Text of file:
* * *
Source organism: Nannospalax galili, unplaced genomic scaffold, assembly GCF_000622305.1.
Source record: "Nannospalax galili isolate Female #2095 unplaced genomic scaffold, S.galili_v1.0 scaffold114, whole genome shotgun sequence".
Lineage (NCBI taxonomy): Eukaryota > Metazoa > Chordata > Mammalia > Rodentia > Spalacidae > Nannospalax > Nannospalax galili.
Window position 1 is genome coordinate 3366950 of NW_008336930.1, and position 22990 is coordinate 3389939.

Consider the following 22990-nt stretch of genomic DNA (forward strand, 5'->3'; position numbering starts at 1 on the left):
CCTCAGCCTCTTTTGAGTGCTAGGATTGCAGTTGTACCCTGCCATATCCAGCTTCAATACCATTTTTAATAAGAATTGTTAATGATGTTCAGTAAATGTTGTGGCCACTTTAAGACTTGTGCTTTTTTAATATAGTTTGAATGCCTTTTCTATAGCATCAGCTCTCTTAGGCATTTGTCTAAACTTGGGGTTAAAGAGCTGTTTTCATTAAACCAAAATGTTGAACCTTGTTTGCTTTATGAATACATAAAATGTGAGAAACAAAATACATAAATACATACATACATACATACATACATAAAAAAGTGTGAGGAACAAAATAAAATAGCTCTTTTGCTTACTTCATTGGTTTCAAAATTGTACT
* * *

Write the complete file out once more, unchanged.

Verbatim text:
Source organism: Nannospalax galili, unplaced genomic scaffold, assembly GCF_000622305.1.
Source record: "Nannospalax galili isolate Female #2095 unplaced genomic scaffold, S.galili_v1.0 scaffold114, whole genome shotgun sequence".
Lineage (NCBI taxonomy): Eukaryota > Metazoa > Chordata > Mammalia > Rodentia > Spalacidae > Nannospalax > Nannospalax galili.
Window position 1 is genome coordinate 3366950 of NW_008336930.1, and position 22990 is coordinate 3389939.

Consider the following 22990-nt stretch of genomic DNA (forward strand, 5'->3'; position numbering starts at 1 on the left):
CCTCAGCCTCTTTTGAGTGCTAGGATTGCAGTTGTACCCTGCCATATCCAGCTTCAATACCATTTTTAATAAGAATTGTTAATGATGTTCAGTAAATGTTGTGGCCACTTTAAGACTTGTGCTTTTTTAATATAGTTTGAATGCCTTTTCTATAGCATCAGCTCTCTTAGGCATTTGTCTAAACTTGGGGTTAAAGAGCTGTTTTCATTAAACCAAAATGTTGAACCTTGTTTGCTTTATGAATACATAAAATGTGAGAAACAAAATACATAAATACATACATACATACATACATACATAAAAAAGTGTGAGGAACAAAATAAAATAGCTCTTTTGCTTACTTCATTGGTTTCAAAATTGTACT